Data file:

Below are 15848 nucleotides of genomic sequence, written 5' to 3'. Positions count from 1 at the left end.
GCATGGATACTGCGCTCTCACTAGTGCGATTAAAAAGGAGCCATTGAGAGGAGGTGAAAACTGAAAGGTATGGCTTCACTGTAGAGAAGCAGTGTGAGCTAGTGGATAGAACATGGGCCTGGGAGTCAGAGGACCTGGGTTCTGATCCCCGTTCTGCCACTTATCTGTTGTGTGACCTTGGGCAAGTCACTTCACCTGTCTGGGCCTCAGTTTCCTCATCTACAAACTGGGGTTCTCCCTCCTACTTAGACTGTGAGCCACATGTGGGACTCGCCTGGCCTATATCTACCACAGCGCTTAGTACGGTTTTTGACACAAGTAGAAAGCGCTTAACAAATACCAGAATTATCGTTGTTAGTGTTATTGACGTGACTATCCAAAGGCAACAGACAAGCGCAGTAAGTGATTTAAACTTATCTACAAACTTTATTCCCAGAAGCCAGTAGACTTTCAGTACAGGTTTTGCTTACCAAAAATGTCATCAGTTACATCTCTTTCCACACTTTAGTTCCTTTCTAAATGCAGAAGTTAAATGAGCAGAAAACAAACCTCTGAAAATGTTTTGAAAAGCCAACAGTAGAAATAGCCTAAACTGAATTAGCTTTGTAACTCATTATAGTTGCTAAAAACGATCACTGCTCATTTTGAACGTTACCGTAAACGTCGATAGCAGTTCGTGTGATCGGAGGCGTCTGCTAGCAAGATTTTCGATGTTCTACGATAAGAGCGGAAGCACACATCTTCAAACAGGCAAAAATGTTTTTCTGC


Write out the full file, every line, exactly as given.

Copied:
Below are 15848 nucleotides of genomic sequence, written 5' to 3'. Positions count from 1 at the left end.
GCATGGATACTGCGCTCTCACTAGTGCGATTAAAAAGGAGCCATTGAGAGGAGGTGAAAACTGAAAGGTATGGCTTCACTGTAGAGAAGCAGTGTGAGCTAGTGGATAGAACATGGGCCTGGGAGTCAGAGGACCTGGGTTCTGATCCCCGTTCTGCCACTTATCTGTTGTGTGACCTTGGGCAAGTCACTTCACCTGTCTGGGCCTCAGTTTCCTCATCTACAAACTGGGGTTCTCCCTCCTACTTAGACTGTGAGCCACATGTGGGACTCGCCTGGCCTATATCTACCACAGCGCTTAGTACGGTTTTTGACACAAGTAGAAAGCGCTTAACAAATACCAGAATTATCGTTGTTAGTGTTATTGACGTGACTATCCAAAGGCAACAGACAAGCGCAGTAAGTGATTTAAACTTATCTACAAACTTTATTCCCAGAAGCCAGTAGACTTTCAGTACAGGTTTTGCTTACCAAAAATGTCATCAGTTACATCTCTTTCCACACTTTAGTTCCTTTCTAAATGCAGAAGTTAAATGAGCAGAAAACAAACCTCTGAAAATGTTTTGAAAAGCCAACAGTAGAAATAGCCTAAACTGAATTAGCTTTGTAACTCATTATAGTTGCTAAAAACGATCACTGCTCATTTTGAACGTTACCGTAAACGTCGATAGCAGTTCGTGTGATCGGAGGCGTCTGCTAGCAAGATTTTCGATGTTCTACGATAAGAGCGGAAGCACACATCTTCAAACAGGCAAAAATGTTTTTCTGC